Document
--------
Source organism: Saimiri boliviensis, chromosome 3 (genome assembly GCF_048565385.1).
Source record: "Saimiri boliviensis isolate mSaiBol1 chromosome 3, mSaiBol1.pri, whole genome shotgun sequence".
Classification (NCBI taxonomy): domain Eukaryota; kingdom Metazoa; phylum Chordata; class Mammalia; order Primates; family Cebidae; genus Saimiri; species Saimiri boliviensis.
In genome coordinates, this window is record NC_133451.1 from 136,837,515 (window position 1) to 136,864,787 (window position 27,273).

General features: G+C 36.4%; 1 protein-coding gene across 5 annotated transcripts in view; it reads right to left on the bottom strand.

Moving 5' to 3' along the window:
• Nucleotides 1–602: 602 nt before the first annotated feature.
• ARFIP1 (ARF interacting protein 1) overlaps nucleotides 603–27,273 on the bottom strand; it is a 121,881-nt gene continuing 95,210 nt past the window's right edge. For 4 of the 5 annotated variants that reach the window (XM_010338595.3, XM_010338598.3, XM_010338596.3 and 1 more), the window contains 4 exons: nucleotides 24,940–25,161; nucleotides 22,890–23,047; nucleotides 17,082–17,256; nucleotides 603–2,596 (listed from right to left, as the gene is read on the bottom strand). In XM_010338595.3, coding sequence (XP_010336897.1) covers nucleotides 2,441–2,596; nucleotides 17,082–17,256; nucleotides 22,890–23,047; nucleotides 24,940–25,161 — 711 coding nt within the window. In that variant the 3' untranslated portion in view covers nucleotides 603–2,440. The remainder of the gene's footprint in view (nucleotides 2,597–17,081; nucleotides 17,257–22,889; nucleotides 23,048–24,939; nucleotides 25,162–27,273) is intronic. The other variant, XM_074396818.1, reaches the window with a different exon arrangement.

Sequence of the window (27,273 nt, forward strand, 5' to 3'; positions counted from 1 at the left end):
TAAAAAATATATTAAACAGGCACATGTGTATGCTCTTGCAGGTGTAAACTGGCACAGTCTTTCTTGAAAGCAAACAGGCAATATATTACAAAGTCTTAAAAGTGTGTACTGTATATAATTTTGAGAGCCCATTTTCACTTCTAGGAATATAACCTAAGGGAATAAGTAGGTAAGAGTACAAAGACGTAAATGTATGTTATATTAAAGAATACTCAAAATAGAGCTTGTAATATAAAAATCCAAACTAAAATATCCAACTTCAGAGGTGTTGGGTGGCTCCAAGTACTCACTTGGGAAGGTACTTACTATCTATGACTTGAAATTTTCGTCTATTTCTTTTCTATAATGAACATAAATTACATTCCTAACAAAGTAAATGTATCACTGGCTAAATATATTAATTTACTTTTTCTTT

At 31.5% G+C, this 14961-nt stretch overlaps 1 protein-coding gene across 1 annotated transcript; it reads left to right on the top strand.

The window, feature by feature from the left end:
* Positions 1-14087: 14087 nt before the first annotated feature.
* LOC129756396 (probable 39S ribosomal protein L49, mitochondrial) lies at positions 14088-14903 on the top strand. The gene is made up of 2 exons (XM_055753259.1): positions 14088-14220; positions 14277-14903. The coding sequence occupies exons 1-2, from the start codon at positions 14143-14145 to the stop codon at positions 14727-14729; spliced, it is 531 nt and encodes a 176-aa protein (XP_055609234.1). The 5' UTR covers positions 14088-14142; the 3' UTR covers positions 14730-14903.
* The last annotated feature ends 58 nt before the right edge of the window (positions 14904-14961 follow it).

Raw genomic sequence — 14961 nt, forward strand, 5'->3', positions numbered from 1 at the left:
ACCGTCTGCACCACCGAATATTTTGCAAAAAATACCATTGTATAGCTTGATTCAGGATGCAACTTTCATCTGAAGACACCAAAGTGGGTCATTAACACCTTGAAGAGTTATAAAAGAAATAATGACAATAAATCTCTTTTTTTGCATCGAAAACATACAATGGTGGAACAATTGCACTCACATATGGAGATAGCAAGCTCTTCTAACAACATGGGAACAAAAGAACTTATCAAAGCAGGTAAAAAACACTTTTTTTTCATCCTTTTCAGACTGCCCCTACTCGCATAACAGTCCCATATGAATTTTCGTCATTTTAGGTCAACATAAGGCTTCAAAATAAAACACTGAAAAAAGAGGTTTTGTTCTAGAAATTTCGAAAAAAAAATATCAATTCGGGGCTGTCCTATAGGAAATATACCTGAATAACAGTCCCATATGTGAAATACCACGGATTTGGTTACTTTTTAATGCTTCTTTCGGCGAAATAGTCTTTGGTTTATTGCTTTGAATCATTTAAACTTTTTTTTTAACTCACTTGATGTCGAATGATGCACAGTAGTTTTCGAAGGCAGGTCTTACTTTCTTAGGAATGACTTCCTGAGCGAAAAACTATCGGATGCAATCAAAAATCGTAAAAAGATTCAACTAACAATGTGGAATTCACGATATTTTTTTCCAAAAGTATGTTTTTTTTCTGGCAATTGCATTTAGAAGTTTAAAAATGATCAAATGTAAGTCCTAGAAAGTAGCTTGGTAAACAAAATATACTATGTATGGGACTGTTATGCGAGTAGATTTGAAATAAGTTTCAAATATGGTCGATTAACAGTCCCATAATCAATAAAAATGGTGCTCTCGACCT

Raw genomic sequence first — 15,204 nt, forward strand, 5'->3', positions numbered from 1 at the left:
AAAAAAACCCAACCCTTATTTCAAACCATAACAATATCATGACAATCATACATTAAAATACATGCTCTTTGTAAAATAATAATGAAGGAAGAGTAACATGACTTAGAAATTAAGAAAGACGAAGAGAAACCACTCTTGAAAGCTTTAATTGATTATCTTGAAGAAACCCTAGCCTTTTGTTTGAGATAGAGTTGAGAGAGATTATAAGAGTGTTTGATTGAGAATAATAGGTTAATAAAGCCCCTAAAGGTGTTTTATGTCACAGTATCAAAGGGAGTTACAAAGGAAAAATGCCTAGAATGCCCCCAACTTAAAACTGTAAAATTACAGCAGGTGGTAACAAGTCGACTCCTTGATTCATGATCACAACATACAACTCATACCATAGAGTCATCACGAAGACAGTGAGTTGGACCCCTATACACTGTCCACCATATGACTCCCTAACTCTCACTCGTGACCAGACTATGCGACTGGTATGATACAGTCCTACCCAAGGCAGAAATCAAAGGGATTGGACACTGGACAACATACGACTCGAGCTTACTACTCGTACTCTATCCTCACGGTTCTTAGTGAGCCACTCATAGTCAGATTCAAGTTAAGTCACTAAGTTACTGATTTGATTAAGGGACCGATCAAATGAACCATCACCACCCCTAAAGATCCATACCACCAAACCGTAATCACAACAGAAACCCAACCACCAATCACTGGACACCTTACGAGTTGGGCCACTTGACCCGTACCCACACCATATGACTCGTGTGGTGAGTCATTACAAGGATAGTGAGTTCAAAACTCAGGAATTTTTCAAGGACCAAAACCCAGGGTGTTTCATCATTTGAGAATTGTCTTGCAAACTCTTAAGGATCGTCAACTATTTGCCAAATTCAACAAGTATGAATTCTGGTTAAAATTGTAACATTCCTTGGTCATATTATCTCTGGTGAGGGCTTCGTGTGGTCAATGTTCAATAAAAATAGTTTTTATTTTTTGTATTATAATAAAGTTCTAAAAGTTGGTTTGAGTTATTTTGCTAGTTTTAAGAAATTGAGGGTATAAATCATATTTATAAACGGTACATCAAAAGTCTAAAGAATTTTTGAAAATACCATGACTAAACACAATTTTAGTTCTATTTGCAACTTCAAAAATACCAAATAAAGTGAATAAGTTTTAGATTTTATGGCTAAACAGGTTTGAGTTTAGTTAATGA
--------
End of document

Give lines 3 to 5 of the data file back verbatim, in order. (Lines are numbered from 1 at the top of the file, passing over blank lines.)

Classification (NCBI taxonomy): domain Eukaryota; kingdom Metazoa; phylum Chordata; class Mammalia; order Primates; family Cebidae; genus Saimiri; species Saimiri boliviensis.
In genome coordinates, this window is record NC_133451.1 from 136,837,515 (window position 1) to 136,864,787 (window position 27,273).

General features: G+C 36.4%; 1 protein-coding gene across 5 annotated transcripts in view; it reads right to left on the bottom strand.